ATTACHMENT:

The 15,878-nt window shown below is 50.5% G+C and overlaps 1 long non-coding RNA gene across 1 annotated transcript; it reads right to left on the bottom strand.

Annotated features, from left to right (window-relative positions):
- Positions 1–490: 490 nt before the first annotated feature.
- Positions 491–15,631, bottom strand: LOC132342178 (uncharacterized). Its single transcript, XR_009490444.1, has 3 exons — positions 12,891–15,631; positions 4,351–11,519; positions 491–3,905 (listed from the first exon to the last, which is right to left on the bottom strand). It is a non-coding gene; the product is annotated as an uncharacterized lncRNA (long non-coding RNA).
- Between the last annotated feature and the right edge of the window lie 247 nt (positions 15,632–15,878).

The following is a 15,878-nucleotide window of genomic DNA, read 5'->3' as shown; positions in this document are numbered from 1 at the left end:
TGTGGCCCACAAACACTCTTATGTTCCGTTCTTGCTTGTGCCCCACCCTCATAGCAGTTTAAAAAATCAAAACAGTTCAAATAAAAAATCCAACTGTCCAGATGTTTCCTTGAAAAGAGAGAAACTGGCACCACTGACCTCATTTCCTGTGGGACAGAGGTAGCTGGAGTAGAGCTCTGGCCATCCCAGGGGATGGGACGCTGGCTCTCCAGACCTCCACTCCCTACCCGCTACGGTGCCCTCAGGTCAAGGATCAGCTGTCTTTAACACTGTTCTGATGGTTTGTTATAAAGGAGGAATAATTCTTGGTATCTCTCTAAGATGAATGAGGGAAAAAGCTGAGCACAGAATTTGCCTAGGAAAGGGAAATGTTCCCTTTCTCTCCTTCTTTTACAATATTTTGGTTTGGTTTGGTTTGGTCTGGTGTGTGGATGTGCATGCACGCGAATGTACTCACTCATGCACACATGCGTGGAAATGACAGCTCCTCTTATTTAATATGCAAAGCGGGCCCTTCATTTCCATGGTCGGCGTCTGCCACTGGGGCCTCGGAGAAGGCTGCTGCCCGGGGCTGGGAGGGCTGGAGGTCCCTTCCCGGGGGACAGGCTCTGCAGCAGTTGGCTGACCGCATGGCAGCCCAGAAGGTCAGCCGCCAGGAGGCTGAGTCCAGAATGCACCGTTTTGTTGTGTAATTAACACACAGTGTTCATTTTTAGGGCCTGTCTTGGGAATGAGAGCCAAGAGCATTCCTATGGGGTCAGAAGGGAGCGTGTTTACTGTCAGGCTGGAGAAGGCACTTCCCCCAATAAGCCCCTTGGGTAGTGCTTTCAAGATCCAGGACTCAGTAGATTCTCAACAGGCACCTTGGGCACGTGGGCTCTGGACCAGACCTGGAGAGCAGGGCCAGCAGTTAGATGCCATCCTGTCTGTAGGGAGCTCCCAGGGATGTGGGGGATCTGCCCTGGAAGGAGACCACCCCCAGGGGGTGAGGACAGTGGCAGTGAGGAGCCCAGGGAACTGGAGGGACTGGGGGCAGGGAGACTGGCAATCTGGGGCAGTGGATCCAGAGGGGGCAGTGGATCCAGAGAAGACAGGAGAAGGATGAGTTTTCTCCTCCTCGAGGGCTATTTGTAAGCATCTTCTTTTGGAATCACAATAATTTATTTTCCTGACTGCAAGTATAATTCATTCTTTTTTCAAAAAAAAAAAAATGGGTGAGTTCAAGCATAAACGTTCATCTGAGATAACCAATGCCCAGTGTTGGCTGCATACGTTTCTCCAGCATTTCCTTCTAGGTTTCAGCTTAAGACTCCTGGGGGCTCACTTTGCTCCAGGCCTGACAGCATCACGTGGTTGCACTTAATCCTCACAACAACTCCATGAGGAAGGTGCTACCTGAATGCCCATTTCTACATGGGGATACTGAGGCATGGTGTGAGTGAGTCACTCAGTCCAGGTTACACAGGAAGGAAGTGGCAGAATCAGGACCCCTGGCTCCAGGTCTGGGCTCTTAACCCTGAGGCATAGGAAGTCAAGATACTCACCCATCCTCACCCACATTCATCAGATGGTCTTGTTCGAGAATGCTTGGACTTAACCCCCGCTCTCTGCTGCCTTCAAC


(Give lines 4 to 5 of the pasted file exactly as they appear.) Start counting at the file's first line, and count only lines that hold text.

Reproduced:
- Positions 491–15,631, bottom strand: LOC132342178 (uncharacterized). Its single transcript, XR_009490444.1, has 3 exons — positions 12,891–15,631; positions 4,351–11,519; positions 491–3,905 (listed from the first exon to the last, which is right to left on the bottom strand). It is a non-coding gene; the product is annotated as an uncharacterized lncRNA (long non-coding RNA).
- Between the last annotated feature and the right edge of the window lie 247 nt (positions 15,632–15,878).